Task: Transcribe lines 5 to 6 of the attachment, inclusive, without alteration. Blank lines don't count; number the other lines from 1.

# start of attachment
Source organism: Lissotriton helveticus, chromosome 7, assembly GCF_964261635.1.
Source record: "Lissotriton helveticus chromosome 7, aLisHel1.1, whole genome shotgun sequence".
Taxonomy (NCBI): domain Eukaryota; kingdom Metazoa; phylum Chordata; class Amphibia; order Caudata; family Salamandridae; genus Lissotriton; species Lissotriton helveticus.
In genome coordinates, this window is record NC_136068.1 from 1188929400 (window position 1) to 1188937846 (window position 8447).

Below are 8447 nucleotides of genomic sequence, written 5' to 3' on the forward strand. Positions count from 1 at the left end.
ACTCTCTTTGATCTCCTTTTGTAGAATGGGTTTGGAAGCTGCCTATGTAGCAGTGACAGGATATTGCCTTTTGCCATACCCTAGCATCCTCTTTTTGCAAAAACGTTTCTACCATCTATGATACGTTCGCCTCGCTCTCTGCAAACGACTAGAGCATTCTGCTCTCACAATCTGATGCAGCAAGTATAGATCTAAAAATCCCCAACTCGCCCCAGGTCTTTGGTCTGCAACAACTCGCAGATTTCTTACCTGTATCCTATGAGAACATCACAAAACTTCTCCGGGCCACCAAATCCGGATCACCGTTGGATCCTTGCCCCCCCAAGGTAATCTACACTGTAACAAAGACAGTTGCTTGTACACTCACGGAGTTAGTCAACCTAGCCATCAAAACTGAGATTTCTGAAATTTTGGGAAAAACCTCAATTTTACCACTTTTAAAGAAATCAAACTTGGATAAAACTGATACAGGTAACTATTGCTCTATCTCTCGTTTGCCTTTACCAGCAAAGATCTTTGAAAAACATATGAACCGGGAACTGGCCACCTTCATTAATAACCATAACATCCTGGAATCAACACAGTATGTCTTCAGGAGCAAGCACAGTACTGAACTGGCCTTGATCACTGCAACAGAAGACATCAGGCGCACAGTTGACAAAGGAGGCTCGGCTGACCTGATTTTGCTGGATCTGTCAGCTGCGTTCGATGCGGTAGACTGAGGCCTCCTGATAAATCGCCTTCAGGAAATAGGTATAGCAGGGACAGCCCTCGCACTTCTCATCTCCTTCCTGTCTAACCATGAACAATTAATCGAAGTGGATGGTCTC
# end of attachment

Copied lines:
Below are 8447 nucleotides of genomic sequence, written 5' to 3' on the forward strand. Positions count from 1 at the left end.
ACTCTCTTTGATCTCCTTTTGTAGAATGGGTTTGGAAGCTGCCTATGTAGCAGTGACAGGATATTGCCTTTTGCCATACCCTAGCATCCTCTTTTTGCAAAAACGTTTCTACCATCTATGATACGTTCGCCTCGCTCTCTGCAAACGACTAGAGCATTCTGCTCTCACAATCTGATGCAGCAAGTATAGATCTAAAAATCCCCAACTCGCCCCAGGTCTTTGGTCTGCAACAACTCGCAGATTTCTTACCTGTATCCTATGAGAACATCACAAAACTTCTCCGGGCCACCAAATCCGGATCACCGTTGGATCCTTGCCCCCCCAAGGTAATCTACACTGTAACAAAGACAGTTGCTTGTACACTCACGGAGTTAGTCAACCTAGCCATCAAAACTGAGATTTCTGAAATTTTGGGAAAAACCTCAATTTTACCACTTTTAAAGAAATCAAACTTGGATAAAACTGATACAGGTAACTATTGCTCTATCTCTCGTTTGCCTTTACCAGCAAAGATCTTTGAAAAACATATGAACCGGGAACTGGCCACCTTCATTAATAACCATAACATCCTGGAATCAACACAGTATGTCTTCAGGAGCAAGCACAGTACTGAACTGGCCTTGATCACTGCAACAGAAGACATCAGGCGCACAGTTGACAAAGGAGGCTCGGCTGACCTGATTTTGCTGGATCTGTCAGCTGCGTTCGATGCGGTAGACTGAGGCCTCCTGATAAATCGCCTTCAGGAAATAGGTATAGCAGGGACAGCCCTCGCACTTCTCATCTCCTTCCTGTCTAACCATGAACAATTAATCGAAGTGGATGGTCTC